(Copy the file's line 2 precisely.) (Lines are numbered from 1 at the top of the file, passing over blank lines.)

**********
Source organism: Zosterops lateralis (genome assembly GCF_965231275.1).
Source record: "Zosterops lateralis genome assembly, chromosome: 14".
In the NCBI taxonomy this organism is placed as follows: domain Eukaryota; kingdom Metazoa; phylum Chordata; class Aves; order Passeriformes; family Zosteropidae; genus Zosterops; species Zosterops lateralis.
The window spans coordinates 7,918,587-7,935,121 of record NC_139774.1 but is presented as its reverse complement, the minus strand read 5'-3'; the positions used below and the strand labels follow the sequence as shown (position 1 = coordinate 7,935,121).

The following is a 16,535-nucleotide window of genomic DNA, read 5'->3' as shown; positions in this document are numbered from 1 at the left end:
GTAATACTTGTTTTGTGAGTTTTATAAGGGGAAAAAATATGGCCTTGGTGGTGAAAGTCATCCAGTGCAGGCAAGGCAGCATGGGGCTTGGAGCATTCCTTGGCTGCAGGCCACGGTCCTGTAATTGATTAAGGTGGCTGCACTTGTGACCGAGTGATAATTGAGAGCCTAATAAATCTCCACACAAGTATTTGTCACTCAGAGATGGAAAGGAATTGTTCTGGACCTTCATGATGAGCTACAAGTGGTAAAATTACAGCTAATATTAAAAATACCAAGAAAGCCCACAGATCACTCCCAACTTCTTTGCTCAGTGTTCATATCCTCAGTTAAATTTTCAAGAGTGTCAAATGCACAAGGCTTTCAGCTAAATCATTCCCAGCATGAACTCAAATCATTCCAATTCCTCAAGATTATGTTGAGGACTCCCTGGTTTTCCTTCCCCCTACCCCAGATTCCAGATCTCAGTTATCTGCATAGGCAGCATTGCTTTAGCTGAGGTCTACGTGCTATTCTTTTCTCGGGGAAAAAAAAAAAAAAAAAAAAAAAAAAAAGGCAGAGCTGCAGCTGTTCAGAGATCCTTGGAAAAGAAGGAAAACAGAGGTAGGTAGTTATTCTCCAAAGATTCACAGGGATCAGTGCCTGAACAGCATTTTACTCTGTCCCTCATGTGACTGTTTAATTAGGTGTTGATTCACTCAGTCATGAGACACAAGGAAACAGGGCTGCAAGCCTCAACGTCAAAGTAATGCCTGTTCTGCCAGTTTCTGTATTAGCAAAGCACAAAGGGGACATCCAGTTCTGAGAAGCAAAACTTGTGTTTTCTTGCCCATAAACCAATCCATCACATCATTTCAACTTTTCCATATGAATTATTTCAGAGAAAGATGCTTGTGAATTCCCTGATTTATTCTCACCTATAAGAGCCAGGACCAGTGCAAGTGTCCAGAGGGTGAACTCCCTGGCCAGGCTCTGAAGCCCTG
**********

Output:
Source record: "Zosterops lateralis genome assembly, chromosome: 14".